The Court of Appeal upheld a decision of the High Court that a child should remain with his surrogate mother and her partner rather than his intended parents. The Court upheld the decision that the child should see his intended parents (one of whom was his biological father) every 8 weeks.
The intended parents in this case were male same sex civil partners who wished to have a child by surrogacy. The couple already had twins born through a surrogacy arrangement but their relationship with their previous surrogate had broken down.
The couple found the surrogate mother in this case using Facebook and they met briefly in early 2014 before travelling to Cyprus later in 2014 for embryo transfer using eggs from a donor and one of the intended parent’s sperm.
The relationship between the surrogate and the intended parents broke down during the pregnancy and when the child was born, the surrogate would not agree to the intended parents caring for the child and would not consent to the granting of a parental order. The intended parents made an application to the Court.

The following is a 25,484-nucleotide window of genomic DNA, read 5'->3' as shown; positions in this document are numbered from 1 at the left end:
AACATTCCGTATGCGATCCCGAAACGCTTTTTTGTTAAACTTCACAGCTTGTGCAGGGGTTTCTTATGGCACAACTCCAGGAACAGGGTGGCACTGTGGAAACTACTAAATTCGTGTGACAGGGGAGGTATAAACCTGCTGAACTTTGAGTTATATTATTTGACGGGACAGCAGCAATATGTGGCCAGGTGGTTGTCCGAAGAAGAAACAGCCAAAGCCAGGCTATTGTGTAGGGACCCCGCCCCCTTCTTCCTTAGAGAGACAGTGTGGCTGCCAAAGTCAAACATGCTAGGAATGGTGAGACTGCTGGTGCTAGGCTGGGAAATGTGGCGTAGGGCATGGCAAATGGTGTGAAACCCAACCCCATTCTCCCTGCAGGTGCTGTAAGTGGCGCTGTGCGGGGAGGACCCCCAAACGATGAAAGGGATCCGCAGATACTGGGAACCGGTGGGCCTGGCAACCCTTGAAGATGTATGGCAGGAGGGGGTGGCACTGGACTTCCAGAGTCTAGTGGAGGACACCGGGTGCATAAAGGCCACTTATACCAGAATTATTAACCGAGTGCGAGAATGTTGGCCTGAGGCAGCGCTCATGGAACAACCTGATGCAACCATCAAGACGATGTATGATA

The Court of Appeal upheld the ruling of the High Court that the child should remain living with the surrogate mother.
It was found that the surrogate mother provided good care and a warm home, promoting the relationship between the child and his intended parents and genetic twin siblings. In contrast, it was found the intended parents did not recognise and would not promote the child’s relationship with his surrogate mother so were not as well placed to meet the child’s emotional needs.
This case highlights the complexities that can arise in this area of the law if a dispute takes place and the importance of detailed planning, discussions and utilising any available professional support from the very outset of considering a surrogacy arrangement.
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